“Do not let the behavior of others destroy your inner peace.” – Dalai Lama

I don’t know about you, but sometimes I find the behavior of other people annoying.  I’ve no doubt others feel the same about me from time to time.

That being said, the above advice from the Dalai Lama at first seemed wise but simplistic.  So as I considered my ambivalence about this quote, I realized that this protection of inner peace is a process, not a stationery state.  It means that the annoyances in life purposefully move us away from that deeper, centered place of peace for the purpose of informing us about something that needs to be attended to in ourselves.  Our task is to discover what’s going on and to bring ourselves back to inner peace.

When we find ourselves in that snarky, unsettled place where someone else’s behavior is annoying – how do we return to inner peace?

First, let’s talk about what it is not.  Returning to inner peace is not . . .

  • pretending that the experience isn’t annoying
  • pretending that you’re above being annoyed
  • blaming or projecting
  • being condescending
  • posturing as spiritually elite
  • medicating or numbing
  • avoiding

Rather, dealing with the annoying behavior of others means being honest about how you really feel in response to their choice(s).  This is to acknowledge that in some way their behavior left you feeling disrespected, let down, disappointed, harmed, wronged, inconvenienced, at risk, or devalued.  Underneath annoyance is always another emotion – usually related to pain or fear.

Allow yourself to be with the emotions stirred in you, because it’s informing you about what you need, what’s important to you, what is of most value to you, and what are your priorities.  Remind yourself that though others may not share the same values or perceptions as you, your values are your own, and they are purposeful to your well-being.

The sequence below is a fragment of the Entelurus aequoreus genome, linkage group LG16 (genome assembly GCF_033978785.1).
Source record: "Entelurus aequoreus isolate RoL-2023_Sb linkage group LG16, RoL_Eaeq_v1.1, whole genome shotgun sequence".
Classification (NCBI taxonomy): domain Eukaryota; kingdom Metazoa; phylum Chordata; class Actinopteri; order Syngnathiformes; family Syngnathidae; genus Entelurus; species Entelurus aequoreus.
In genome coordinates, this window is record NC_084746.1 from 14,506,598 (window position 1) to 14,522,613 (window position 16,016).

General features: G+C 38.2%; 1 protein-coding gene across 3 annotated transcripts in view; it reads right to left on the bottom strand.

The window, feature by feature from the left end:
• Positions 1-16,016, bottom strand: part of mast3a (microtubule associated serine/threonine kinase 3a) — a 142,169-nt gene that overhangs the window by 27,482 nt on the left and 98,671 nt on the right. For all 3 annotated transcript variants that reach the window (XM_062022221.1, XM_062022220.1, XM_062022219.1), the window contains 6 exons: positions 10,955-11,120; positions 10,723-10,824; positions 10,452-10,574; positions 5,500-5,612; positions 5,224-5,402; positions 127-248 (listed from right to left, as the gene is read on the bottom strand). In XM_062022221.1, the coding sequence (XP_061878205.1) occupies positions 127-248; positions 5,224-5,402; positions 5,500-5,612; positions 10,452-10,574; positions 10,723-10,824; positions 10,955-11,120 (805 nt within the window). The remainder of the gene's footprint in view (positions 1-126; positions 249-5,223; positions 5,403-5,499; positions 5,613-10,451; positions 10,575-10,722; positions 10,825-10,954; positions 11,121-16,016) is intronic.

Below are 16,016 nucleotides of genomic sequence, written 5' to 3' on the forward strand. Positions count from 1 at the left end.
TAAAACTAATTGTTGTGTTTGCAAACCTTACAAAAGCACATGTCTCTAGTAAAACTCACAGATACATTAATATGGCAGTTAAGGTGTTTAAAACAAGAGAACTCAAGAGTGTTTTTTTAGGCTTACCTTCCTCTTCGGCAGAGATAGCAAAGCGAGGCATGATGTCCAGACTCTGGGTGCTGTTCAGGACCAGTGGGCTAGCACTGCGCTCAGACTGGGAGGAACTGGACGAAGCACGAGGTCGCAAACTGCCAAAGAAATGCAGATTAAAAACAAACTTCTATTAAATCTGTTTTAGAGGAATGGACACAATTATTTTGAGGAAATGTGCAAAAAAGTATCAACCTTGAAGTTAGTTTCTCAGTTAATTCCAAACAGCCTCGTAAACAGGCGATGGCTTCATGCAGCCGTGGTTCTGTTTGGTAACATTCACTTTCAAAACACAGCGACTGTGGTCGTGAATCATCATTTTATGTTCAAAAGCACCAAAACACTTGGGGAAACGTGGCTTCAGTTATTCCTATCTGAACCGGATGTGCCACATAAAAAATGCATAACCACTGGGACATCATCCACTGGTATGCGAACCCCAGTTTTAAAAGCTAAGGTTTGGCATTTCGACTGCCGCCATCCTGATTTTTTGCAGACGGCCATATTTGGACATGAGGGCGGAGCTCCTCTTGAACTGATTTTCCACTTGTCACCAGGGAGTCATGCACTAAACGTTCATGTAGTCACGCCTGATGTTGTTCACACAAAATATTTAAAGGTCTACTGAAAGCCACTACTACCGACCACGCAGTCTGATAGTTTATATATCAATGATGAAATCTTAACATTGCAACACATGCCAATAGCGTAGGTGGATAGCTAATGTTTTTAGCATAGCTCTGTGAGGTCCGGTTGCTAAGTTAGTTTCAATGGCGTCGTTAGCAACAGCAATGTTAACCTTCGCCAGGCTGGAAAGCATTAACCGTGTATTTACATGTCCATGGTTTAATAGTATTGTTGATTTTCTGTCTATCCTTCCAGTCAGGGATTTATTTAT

Ask yourself if this experience is an external reflection of some aspect of how you are relating to yourself.  Are you treating yourself with disrespect, letting yourself down, disappointing yourself, harming or wronging yourself, creating unnecessary inconveniences, ?putting yourself at risk or devaluing yourself in any way.  If so, you’ve been given a valuable reminder of where to work in your own mind and heart in relationship to yourself.  That will keep you fully occupied.  I personally know this to be rue.

More often than not, using these annoying incidences as reflective mirrors for our own growth and maturation is enough to dissipate the annoyance and allow us to return to a place of peace.  It also gives us incredibly valuable information for the continued cultivation of our own happiness and satisfaction in life.  It teaches us how to treat ourselves well.

If you feel you must approach the person about the annoying behavior – particularly if it is repetitive – then choose your words wisely.  Own your own feelings and address specifically how the behavior is impacting you.  Be prepared for the other person to be defensive, and let them share their perspective.  Stay open to understanding.  You’ll probably learn something about the other person and most certainly about yourself.  Offer alternatives or negotiate.

Sometimes others will not be willing to take responsibility nor consider adaptation.  At that point, you must choose to let go and release.  Let go of the fantasy of making someone else be what you want them to be.  You may need to find a new setting, a new relationship, or a new strategy.  Avoid helplessness. Take thoughtful action.  You are fully in charge of your own thoughts, feelings, and choices.  Avoid making any significant decisions from a place of anger; always return to a place of inner peace, for there is your greatest position of clarity and empowerment.